“Having a Brazilian pope would be better than winning the World Cup,” said Bruno Smania, a 15-year-old high school student from the Brazilian state of Parana, where Scherer spent part of his childhood. “It would be so important us, a sign that Brazil has really arrived.”

The sense that the next pope could revitalize the faith in whatever country he hails from was widely held here. Adam Potter, a Pittsburgh-born seminarian and former assistant to Cardinal Donald Wuerl of Washington, was camping out with a group of American and British student priests. He said he’d support any pope, but he hoped for an American.

“It’s easy for Americans to feel disconnected from the church,” Potter said. “But if we see [Cardinal Timothy] Dolan or Cardinal Sean O’Malley become pope, I know there would be a powerful feeling of joy in the United States, and I feel that’s exactly what we need.”

Conclaves are officially open-ended, but for nearly 200 years, none has lasted more than five days, and most have taken only two or three days. Cardinal Joseph Ratzinger, who became Benedict XVI, was viewed as a strong front-runner before the last conclave, in 2005. This time around, no candidate has clearly claimed that title.

Instead, the focus was on a small group of papabili, or possible popes. In addition to the front-runners, other possibilities were Dolan of New York and O’Malley of Boston, either of whom, if elected, would emerge as the first “superpower” pope. Scola appeared to be trending the most among analysts, although observers said his chances likely would diminish if the conclave lasted for several days.

“The shorter it goes, the better the chances for any of the front-runners,” the Rev. Thomas Reese, an analyst for the National Catholic Reporter, said on Tuesday. “Should it go more than two or three days, then all bets are off, and the options for the next pope grow.”

Angela Troilo, 77, stood by the obelisk in the center of the square Wednesday morning, surrounded by puddles and looking up at the chimney. “The church used to do so much!” Troilo said, describing herself as a poor working woman who had been let down by her country and needed her church. “The Italian government is dead and buried. We need someone with energy, who can command!”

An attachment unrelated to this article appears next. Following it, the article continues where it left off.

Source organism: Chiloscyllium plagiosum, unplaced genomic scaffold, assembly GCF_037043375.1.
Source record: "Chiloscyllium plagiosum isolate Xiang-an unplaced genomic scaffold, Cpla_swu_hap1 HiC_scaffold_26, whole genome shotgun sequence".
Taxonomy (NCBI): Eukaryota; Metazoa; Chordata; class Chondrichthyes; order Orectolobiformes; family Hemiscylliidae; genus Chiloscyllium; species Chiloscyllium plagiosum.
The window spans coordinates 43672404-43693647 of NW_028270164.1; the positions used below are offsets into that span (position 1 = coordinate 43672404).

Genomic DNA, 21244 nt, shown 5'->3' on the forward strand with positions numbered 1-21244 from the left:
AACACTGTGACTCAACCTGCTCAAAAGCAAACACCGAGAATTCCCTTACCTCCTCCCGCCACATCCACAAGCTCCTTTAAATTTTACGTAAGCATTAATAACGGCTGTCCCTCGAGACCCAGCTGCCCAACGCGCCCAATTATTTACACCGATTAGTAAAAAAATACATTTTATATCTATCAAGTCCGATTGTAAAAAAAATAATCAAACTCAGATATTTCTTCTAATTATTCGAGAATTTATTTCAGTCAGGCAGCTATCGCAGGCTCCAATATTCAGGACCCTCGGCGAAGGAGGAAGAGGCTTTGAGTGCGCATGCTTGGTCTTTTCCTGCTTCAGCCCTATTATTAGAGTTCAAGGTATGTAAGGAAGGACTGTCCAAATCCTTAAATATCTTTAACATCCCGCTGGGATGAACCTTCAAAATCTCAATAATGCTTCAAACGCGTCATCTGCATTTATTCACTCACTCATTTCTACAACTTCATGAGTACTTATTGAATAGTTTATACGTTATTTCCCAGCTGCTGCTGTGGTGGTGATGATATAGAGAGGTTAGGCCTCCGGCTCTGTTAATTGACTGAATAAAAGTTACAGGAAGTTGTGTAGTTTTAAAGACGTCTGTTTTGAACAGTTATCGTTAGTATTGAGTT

Cardinal John Olorunfemi Onaiyekan of Nigeria, in an interview before the conclave, said the next pope, like any individual, “will come with his own baggage, his own background, competence, training, spiritual attitudes” — and will find that guiding the church can be more complicated than governing a single country.

“As a nation, the church is a universal association,” Onaiyekan said. “The church is spread all over the world. . . . And each distinct part of the church, according to God’s will, is headed by bishops whose job it is to face the realities around them and use them to defend the principles of the church and move the church forward.”

Archbishop Vincent Nichols of Westminster agreed. “The challenges are in some ways quite startling,” he said. “There is such cultural change going on around the world, and such shifts of paradigm.”

Before their first journey Tuesday to the Sistine Chapel, the cardinals celebrated a Mass dedicated to the pope’s election. Angelo Sodano, dean of the College of Cardinals, delivered the homily, emphasizing the need for a good pastor and a strong commitment to evangelization.

“In the wake of this service of love toward the church and toward all of humanity, the last popes have been builders of so many good initiatives for people and for the international community, tirelessly promoting justice and peace,” said Sodano, who is past 80 and therefore not eligible to participate in the conclave. “Let us pray that the future pope may continue this unceasing work on the world level. . . . Let us pray that the Lord will grant us a pontiff who will embrace this noble mission with a generous heart.”

 

Washington Post